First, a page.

Sullivan County Democrat
Callicoon, New York
August 16, 2013 Issue
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Photo Courtesy Marisa Scheinfeld

Grass was growing in the indoor pool at the now shuttered Grossinger’s Resort Hotel when Marisa Scheinfeld took this photograph in 2012.

Photographing resorts' ruins

Story by Kristina Sumfleth
SULLIVAN COUNTY — July 9, 2013 — Sullivan County is home to a few of the many Borscht Belt resorts – the Concord, Grossinger’s, the Pines – that had their heyday in the 1950s and ’60s and is still known to many of the area’s residents.
Marisa Scheinfeld, a former resident of Kiamesha Lake, is one of the many who saw the slow decline of the resorts and even worked at the Concord as a lifeguard during her teen years. Now Scheinfeld has returned to the Catskills to document the lasting remains of the once flourishing industry.
Marisa Scheinfeld was born in Brooklyn and moved to Sullivan County at an early age with her parents. After picking up photography she graduated SUNY Albany and worked her way through an internship and eventually a teaching job at the Museum of Photographic Arts in San Diego.
“I was drawn to art at an early age,” explained Scheinfeld, “I took every art class in high school and then took a black and white photography class. I was immediately hooked, a camera felt like a natural fit.”
As Scheinfeld worked on a master’s degree she was instructed to “shoot what you know” by a professor which led her back to the Hudson Valley where she grew up. After living in the area as a child and spending time at the Concord and the Pines, Scheinfeld was curious about what was left.
“I knew the area had a rich history. I researched the old hotels which led to the hotel sites and started with re-photography (a technique where a new photo is taken from the same angle as an old photo). Then I would look around and see something interesting like a tree growing in a lobby and I just couldn’t not take a picture of it. Eventually the hotel’s formed a narrative for my own project,” said Scheinfeld.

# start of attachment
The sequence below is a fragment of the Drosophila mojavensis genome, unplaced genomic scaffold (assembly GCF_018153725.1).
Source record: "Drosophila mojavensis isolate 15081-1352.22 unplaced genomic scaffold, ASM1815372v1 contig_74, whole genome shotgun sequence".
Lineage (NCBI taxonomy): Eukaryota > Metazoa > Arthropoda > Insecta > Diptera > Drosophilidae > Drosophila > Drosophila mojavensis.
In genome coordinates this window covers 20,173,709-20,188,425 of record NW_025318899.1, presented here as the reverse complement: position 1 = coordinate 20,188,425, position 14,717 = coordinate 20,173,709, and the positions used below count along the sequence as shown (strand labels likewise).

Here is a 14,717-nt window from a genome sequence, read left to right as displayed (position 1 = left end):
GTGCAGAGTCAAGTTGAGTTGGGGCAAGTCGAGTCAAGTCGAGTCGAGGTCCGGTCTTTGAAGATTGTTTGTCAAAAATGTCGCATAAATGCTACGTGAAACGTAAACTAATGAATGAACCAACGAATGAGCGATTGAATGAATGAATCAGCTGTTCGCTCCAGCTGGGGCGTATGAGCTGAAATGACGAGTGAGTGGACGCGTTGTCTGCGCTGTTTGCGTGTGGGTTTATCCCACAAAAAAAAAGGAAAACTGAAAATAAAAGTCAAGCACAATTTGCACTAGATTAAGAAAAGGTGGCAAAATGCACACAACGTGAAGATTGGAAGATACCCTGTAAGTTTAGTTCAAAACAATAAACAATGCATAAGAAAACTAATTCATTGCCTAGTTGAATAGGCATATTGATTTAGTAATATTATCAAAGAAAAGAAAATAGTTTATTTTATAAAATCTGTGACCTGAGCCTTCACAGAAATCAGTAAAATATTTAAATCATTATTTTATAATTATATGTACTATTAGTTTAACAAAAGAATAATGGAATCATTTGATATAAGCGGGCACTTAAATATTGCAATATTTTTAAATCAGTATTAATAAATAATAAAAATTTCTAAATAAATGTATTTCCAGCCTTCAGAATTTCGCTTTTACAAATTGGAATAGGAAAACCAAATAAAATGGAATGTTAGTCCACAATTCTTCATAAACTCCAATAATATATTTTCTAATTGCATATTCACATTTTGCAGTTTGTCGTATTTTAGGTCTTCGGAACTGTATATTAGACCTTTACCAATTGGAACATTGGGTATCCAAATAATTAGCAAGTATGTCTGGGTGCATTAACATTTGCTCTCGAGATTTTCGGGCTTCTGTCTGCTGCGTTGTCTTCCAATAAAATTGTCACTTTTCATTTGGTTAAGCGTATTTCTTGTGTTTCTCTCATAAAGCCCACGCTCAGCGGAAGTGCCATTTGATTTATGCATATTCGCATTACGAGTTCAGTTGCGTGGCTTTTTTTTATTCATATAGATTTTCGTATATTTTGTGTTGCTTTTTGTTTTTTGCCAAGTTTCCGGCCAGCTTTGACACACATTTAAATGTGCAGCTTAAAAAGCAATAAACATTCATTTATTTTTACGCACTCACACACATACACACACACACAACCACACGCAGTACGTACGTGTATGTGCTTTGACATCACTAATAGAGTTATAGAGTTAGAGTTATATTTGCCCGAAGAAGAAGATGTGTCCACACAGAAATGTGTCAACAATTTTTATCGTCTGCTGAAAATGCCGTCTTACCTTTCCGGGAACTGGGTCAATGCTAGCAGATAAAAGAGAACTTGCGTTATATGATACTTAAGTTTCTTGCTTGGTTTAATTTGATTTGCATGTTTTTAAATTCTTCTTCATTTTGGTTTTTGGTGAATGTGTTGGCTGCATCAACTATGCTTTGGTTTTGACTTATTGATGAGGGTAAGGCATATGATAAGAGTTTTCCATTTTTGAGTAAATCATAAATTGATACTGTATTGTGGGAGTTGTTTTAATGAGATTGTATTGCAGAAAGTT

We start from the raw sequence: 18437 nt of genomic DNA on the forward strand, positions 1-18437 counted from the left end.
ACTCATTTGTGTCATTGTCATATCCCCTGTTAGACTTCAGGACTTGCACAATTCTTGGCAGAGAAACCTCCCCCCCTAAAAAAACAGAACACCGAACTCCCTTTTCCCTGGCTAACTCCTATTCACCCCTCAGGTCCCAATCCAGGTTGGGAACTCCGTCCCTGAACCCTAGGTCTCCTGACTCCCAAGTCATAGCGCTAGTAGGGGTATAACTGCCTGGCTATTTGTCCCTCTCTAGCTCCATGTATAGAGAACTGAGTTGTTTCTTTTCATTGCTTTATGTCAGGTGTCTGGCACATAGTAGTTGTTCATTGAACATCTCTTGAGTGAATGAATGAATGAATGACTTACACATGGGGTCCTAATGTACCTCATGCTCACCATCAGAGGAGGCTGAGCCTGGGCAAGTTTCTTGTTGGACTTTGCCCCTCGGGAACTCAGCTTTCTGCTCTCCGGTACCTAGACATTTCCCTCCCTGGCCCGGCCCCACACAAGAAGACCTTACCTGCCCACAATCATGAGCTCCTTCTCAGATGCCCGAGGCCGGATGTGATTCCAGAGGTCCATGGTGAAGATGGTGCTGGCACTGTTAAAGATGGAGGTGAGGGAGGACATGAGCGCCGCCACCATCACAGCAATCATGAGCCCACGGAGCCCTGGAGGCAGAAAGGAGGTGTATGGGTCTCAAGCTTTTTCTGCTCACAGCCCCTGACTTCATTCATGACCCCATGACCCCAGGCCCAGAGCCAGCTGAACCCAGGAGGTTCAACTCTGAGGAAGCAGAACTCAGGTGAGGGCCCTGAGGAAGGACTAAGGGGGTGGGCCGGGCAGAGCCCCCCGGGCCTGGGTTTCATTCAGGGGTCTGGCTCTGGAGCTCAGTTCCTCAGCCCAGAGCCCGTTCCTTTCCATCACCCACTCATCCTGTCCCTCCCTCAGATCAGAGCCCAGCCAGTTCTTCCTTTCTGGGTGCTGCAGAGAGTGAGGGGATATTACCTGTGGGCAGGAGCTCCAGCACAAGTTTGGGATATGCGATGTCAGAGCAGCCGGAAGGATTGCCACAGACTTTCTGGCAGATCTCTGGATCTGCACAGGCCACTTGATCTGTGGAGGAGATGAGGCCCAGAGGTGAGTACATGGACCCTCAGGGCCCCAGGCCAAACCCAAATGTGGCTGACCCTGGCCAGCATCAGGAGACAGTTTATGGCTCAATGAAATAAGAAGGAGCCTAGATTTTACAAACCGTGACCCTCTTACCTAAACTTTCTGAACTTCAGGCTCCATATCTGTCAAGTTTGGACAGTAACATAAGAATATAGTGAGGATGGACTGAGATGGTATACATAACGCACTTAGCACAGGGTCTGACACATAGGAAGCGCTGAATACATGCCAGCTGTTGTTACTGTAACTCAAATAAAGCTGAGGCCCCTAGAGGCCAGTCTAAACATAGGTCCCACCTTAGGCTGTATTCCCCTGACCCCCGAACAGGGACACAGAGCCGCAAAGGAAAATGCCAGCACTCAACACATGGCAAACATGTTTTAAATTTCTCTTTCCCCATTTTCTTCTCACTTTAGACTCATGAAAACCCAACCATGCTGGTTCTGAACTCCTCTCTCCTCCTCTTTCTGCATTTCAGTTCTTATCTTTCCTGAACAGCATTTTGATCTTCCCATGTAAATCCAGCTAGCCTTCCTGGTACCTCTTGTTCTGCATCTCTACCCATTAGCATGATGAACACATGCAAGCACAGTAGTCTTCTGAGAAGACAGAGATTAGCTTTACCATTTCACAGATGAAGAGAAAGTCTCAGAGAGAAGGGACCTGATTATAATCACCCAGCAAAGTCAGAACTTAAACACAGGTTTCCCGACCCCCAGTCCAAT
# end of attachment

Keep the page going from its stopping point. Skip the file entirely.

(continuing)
Taking photographs of interesting subjects amongst the remaining bits of the old hotels has led to Scheinfeld’s project entitled “Leftover Borscht” and includes about 80 photos of the Concord, Grossinger’s, the Pines, Youngs Gap Hotel and more.
Many of the once great hotels and resorts have fallen into ruin or burned down completely, left only with the remnants of what was left from their golden period. In many of Scheinfeld’s photos nature seems to have begun reclaiming the sites, with grass growing around pool areas or plants breaking through the concrete.
“The project is about time and the life cycle and nature. It was a major industry of the area and it had such a huge influence,” stated Scheinfeld. “My hope for the project is that it brings attention to the area and even though the Borscht Belt has died they are alive in a different way.”
Scheinfeld will be in Sullivan County this week and will speak about the project at the Monticello Public Library on Thursday, July 11 at 7:30 p.m. and at the Main Street Gallery at the Liberty Museum and Arts Center in conjunction with the 12th annual Catskills Preservation and History Conference on Saturday, July 13th.

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